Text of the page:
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Peekskill Business: What’s In, Out, and On the Way

While eight Peekskill businesses closed in 2010, 14 new ones opened. Here is a look at what to expect in 2011.

From block to block Peekskill tells a different story of development. On South Division St., artistic signs advertising the F Sharp indicate an upswing in the economy, but on South St. vacant storefronts give the look of economic decline. So what is actually going on in Peekskill? Peekskill’s Economic Development Specialist Christ Marra explained what businesses went through in 2010 and what new businesses we can expect as we enter the spring of 2011.

“In 2010 no restaurants closed, it was a pretty stabilizing year,” said Marra. “People were holding on to their businesses any way they could but they stayed open.”

No restaurants closed in 2010, but eight businesses did close, while 14 new places opened (see the list below). This year, we have already seen open and close. While other small businesses about the competition Walgreens offers, several more new businesses are preparing to open this spring. A few city projects are also planned to take off in the next few weeks and months. 

The city is also in the process of forming its Cultural Heritage Tourism Strategic Plan and Downtown Retail Recruitment Plan, both aimed to help the city’s economic development. The Cultural Heritage plan will focus on cultivating and promoting the city’s rich history and cultural traditions. It is expected to be complete by mid-year.

The city will hire a downtown marketing consultant to assess the area as part of the Downtown Recruitment Plan. The consultant will look at the size and shapes of spaces, and other important aspects of the buildings and area, and assess them for what businesses would fit best. “The consultant has resources that he city does not have,” said Marra. “They have access to data the city would have to pay for and experience of interviewing landlords and retail specific.”

Once the report is completed Marra will take the suggestions and guidelines, and enact the plan by recruiting the appropriate businesses, enticing them into town and doing what the city can to help get new them up and running.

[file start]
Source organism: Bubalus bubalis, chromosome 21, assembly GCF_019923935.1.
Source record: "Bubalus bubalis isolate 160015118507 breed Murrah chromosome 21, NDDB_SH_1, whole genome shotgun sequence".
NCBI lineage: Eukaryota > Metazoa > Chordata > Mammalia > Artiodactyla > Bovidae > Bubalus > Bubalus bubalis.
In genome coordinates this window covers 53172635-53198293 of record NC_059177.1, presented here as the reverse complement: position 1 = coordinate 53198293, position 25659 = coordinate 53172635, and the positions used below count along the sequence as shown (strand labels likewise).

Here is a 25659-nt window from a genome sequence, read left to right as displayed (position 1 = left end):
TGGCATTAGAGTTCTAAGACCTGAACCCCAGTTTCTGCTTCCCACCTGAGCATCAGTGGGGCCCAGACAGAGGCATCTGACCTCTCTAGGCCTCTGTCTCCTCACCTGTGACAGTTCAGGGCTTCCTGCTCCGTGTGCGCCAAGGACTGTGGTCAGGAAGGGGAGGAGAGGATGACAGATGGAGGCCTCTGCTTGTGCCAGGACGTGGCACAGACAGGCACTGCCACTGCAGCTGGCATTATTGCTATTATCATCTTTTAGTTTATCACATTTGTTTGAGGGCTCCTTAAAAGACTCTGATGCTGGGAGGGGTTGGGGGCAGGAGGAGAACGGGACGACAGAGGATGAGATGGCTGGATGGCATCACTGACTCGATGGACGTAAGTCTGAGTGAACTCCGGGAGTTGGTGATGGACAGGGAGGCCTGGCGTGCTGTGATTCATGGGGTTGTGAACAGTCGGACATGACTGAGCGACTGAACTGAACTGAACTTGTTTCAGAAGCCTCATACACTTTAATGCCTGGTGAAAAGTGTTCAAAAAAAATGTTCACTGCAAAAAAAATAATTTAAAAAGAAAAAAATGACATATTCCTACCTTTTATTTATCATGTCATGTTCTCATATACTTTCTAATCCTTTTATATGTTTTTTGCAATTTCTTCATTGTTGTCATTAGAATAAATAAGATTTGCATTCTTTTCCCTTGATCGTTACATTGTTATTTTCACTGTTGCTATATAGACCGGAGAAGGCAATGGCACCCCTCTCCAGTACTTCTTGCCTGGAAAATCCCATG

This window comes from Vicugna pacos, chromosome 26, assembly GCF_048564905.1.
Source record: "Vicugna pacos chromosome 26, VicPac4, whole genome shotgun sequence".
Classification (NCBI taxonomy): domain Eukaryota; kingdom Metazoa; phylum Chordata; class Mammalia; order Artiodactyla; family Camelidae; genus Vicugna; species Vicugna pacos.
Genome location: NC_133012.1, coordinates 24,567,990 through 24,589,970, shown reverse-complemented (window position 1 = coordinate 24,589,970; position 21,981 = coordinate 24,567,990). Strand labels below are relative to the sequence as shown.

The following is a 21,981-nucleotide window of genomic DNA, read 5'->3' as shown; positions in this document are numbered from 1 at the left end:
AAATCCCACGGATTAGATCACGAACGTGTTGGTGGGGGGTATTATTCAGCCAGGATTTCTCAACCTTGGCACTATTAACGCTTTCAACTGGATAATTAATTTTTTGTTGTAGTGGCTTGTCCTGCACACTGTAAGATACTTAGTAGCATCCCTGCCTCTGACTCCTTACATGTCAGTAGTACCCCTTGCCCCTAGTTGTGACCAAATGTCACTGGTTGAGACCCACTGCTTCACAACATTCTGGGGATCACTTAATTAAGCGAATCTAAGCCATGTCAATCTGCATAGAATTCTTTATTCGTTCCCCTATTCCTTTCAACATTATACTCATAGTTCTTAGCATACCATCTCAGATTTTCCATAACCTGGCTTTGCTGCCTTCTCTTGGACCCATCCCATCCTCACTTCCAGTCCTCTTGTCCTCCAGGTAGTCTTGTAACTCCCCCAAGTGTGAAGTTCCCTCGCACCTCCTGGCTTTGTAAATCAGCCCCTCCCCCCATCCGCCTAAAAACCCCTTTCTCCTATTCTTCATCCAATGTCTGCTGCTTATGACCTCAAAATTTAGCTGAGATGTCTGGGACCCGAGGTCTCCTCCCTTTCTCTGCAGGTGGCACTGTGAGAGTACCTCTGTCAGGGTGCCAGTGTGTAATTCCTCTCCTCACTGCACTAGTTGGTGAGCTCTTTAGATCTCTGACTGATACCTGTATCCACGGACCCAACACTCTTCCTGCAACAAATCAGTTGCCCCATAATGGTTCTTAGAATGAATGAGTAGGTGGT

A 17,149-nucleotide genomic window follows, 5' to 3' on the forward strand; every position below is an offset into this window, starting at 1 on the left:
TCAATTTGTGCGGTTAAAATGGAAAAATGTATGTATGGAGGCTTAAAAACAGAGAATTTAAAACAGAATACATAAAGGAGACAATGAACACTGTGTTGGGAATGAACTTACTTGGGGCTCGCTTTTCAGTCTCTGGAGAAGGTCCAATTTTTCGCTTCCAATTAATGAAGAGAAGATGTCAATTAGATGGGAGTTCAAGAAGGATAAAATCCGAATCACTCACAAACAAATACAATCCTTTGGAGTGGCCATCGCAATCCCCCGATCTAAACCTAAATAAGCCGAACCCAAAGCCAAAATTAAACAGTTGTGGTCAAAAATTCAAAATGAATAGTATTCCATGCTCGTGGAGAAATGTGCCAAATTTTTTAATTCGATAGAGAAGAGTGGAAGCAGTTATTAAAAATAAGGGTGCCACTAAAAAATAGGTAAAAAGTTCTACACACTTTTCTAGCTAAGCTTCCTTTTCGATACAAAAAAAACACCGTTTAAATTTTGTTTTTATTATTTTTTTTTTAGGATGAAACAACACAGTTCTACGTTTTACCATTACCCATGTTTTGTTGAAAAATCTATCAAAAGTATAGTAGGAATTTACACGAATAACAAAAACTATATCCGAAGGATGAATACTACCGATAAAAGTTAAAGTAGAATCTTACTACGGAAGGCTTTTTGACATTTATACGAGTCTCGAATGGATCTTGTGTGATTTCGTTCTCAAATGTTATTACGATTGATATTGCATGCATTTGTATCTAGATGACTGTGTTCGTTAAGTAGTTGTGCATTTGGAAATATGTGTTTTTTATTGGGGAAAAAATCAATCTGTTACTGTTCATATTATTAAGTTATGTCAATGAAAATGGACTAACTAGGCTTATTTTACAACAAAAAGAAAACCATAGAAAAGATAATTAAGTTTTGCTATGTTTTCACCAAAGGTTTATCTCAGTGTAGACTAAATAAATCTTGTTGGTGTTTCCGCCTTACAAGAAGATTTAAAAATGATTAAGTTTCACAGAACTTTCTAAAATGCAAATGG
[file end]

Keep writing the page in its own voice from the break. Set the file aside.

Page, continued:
What is coming in 2011:
-The Quiet Man’s Pub: An Irish pub will move into 15 North Division St., most likely this summer. The owners plan to refurbish the front of the building to resemble a traditional pub (see photo attached to this article). The building will also have four artist lofts available for rent on the second and third floors, probably not until September 1.

-F Sharp Restaurant and Music Hall: John Ford, who owns the Ford building and Ford Piano, is gearing up to open F Sharp Restaurant and Music Hall in his building on South Division St.  Marra said he expects the music hall to open by time of Peekskill’s jazz fest is held, which is usually the last weekend in July, and that the opening of the restaurant would follow. 

-901 Main St.: A bakery/sandwich shop is planned to move into 901 Main St., the storefront beneath the senior citizen building Peekskill Plaza apartments within the next few months.

-Main Street Commons: This 21,750 square foot commercial center at 1719 Main St. has its building permit and has paid all escrow funds, which means construction should begin very soon now that the weather is improving. The space has Auto Zone signed on as a tenant that will occupy one third of the large space. The developer has hired a real estate broker to find other tenants for the building. Marra said the broker informed him there are several interested tenants.

Metro-North Train Station Renovation: The MTA has plans to renovate the Peekskill Metro-North train station and the MTA has already accepted a bid from company to do the work. But Croton-on-Hudson station was also on MTA’s list of stations to be renovated, so the timing of the projects depends on which station the MTA chooses to renovate first. The City is still waiting to hear this decision. Patch’s calls and emails to the MTA were not returned.

-Central Firehouse: The city does not actually own the land that the firehouse is supposed to be built upon, which is part of the Crossroads Plaza, the furniture store, the liquor store, and the white house on the corner of Main and North Broad streets. “We are having ongoing discussions (with the property owners),” said City Manager Rick Finn. “Everything right now is very positive.”

Peekskill Mayor Mary Foster and Finn have both said that the city does not want to go through eminent domain to obtain the properties. Finn said that the city hopes to take ownership of the properties in June or July and, "if everything works out, construction could start as early as August."

-Lincoln Depot: Renovation of the exterior of the Lincoln Depot museum has been completed, and the Lincoln Depot Foundation held a for the interior construction to begin in February. They expect the museum to open in about a year.

-New Artist Lofts: Ten new artist lofts will be completed within the next year, said Marra. Three will be located above Baxter’s pharmacy at 950 Main St. and should be ready by the end of March. As mentioned above, four lofts will be located above the Quiet Man’s Pub, and are expected to be ready for tenants around September. Three more will be located at 113 North Division St., and probably will not be ready for tenants until early 2012.